Probably the most famous and infamous section of the North Platte, Grey Reef has recently had some major publicity in some high profile fly fishing magazines, and rightfully so. The Reef is a fish factory. Nutrient rich water coupled with stable flows and consistent water temperature from Grey Reef Dam have created optimum conditions for trout to thrive. If you have had the chance to fish then you know that Grey Reef has an over-abundance of guides and outfitters. Turnover is high and guides come and go all of the time. We have close to a decade of experience on Grey Reef and promise to out-work any guide on the water. There are so many outfitters with not enough guides that many times they will send a trip out with just about anyone to make another buck.
Grey Reef is not the place to go for solitude; you will see other people. This is the place catch lots of hard fighting rainbow trout. Size of fish seems to be down the last few years but the numbers have definitely gone up. A couple of good spawn years has made the smaller fish plentiful. There is still a great shot at fish in the 2-4 pound range with a good chance at fish in the 5-7 pound range. There are fish in the 8+ range, however, they are rare to catch and in know way can you expect that. This section predominately consists of rainbow trout. However, cutthroat and brown trout and walleye do exist in lower numbers.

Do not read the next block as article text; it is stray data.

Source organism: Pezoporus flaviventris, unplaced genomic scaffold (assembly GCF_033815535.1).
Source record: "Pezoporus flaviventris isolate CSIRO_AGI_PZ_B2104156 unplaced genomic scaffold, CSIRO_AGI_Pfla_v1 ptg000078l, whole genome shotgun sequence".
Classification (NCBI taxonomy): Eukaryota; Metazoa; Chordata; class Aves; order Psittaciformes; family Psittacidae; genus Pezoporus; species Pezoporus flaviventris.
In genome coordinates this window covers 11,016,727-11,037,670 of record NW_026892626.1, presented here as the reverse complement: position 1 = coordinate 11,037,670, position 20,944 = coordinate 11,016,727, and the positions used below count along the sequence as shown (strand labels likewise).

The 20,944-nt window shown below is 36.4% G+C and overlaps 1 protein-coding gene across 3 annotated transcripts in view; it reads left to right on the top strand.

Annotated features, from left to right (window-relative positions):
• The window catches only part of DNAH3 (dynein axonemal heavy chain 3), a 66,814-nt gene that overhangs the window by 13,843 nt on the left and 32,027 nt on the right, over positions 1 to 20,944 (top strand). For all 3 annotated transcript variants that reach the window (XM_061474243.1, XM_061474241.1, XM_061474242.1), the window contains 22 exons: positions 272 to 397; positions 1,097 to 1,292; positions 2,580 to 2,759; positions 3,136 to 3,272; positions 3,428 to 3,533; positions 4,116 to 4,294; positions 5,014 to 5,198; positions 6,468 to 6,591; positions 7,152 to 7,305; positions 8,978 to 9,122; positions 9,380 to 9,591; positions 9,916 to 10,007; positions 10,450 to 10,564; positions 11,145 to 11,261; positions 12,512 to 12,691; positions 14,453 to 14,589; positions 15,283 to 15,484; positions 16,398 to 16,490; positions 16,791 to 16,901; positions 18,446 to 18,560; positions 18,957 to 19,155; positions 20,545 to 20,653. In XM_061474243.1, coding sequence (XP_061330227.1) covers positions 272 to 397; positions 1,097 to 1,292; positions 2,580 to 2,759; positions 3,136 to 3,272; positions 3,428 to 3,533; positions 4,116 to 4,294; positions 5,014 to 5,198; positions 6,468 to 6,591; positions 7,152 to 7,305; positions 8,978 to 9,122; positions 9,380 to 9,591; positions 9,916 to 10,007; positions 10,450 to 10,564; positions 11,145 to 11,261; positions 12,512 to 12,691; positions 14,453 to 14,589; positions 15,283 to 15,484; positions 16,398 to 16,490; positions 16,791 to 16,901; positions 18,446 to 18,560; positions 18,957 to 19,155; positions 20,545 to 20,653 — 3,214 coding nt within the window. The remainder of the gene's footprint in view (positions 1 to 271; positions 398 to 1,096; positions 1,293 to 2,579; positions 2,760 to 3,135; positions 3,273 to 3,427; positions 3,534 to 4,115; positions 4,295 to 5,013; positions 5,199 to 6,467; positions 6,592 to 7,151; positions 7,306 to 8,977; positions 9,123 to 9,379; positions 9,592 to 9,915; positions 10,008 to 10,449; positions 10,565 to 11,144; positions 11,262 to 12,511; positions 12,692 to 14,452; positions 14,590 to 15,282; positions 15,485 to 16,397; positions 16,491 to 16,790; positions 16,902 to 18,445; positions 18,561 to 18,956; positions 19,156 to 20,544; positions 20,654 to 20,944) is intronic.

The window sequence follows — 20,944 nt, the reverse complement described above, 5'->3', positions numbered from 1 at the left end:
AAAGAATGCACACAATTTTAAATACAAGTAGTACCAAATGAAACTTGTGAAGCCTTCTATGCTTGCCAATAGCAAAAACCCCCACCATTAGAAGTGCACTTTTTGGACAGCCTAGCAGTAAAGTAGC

The reef offers excellent trout fishing nearly year round if you can tolerate the conditions. Some winter days can be pretty mild and make for a unique experience to be on the water with few crowds. The spring time during the month of April and May is probably the busiest time of the year. During this time the rainbow spawn is on. The river is loaded with tons of eggs, offering a huge food source and making fishing relatively easy. Especially for those who target spawning fish, which we definitely do not. There are more than enough fish eating in the runs.
As spring turns to summer the eggs disappear and the fish get into bug mode. While the fishing is still extremely good, it takes a little more knowledge of the fish and the bugs they eat to have a good day. Hatches in the spring start with midges, than shift to BWO’s and caddis. By early summer the hatch is mostly yellow sallies and PMDs. Each hatch can produce epic fishing. Late summer marks one of the most challenging hatch to fish. Tiny trico mayflies in super clear water make for quite the challenge.
Places to stay at Grey Reef